CLICK HERE FOR PART I OF JOHN DONOVAN'S NL WEST PREVIEW
Barry Bonds makes for a pretty good lineup by himself. With Moises Alou (39 homers, 106 RBIs with the Cubs in '04), the Giants look better than they have since Jeff Kent left. They're old, but if J.T. Snow hits close to what he did in '04 (.327), the Giants will be tough to handle.
A lot depends on Brad Penny's health, but the Dodgers have the look of a solid, deep staff. Jeff Weaver bounced back with 26 quality starts in '04, lefty Odalis Perez (3.25 ERA) is underrated, Chavez Ravine was made for newcomer Derek Lowe and if Penny's arm is sound, he can be dominant.
Eric Gagne's streak is gone, and the best setup man he ever had (Guillermo Mota) was traded away, but the Dodgers' bullpen is still scary good. New setup ace Yhency Brazoban was unhittable toward the end of '04, and Duaner Sanchez and Giovanni Carrara are shut-down types.
Well, until he isn't, it'd be foolish to count anyone but Bonds as the MVP. With a record 232 walks in '04, he got on base more than six of every 10 times he stepped to the plate (.609 OBP). He had 45 homers in just 373 at-bats. His swing is as quick as ever. Controversy? He eats it up and spits it out.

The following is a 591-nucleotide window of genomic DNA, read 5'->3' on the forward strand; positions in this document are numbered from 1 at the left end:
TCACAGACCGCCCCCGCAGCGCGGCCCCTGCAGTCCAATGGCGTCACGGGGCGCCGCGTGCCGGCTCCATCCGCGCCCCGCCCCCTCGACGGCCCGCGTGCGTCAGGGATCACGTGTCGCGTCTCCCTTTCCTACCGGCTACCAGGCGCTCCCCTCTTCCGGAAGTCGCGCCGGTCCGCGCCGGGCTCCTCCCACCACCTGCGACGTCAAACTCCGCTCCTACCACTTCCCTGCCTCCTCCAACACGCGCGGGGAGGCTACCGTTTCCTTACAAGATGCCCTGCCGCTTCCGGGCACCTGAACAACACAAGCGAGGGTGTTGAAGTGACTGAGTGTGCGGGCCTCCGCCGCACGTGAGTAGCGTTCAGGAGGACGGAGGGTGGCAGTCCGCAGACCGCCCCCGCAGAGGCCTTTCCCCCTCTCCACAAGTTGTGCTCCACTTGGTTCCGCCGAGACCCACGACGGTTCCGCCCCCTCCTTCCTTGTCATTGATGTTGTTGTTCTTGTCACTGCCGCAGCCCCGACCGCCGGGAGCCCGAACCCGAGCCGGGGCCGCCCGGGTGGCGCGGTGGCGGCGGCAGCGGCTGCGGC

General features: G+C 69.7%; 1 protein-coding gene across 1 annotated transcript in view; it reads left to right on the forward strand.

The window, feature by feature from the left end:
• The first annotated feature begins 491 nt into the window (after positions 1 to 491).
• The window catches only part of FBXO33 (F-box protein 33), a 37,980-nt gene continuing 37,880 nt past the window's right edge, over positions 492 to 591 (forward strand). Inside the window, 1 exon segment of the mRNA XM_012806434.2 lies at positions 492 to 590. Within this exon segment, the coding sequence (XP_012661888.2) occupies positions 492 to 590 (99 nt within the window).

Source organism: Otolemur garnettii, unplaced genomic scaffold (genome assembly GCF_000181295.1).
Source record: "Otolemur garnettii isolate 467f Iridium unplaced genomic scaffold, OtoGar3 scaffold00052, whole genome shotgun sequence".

A groin injury cost him the NL Cy Young last season, but everyone knows Giants' righty Jason Schmidt has the stuff. With an upper-90s fastball, a devastating slider and a killer change, he has the pitches. And he's fiercely competitive, too. He easily could best his numbers from '04 (18-7, 3.20 ERA).
The Rockies are tossing the whole minor-league system into the fire. As many as four rookies could be starters Opening Day. The one who could make an immediate impact: Outfielder Brad Hawpe (31 homers and 86 RBIs in just 92 games at Class AAA Colorado Springs). Watch out, Coors Field.
Penny quieted the caterwauling surrounding the big trade that brought him to L.A. last season when he two-hit Pittsburgh in his first start. But he hurt his biceps his next time out and made only one more start. If the big righty is OK, he'll be awesome. If not, that deadline trade will look even worse.
When they lost homegrown slugger Adrian Beltre to free agency, the Dodgers seemed destined to revert to their offensively inept '03 form. But L.A. offered big money to outfielder J.D. Drew, banking that he outdoes his career year in Atlanta in '04 (31 HRs, 1.006 OPS, career-high 145 games).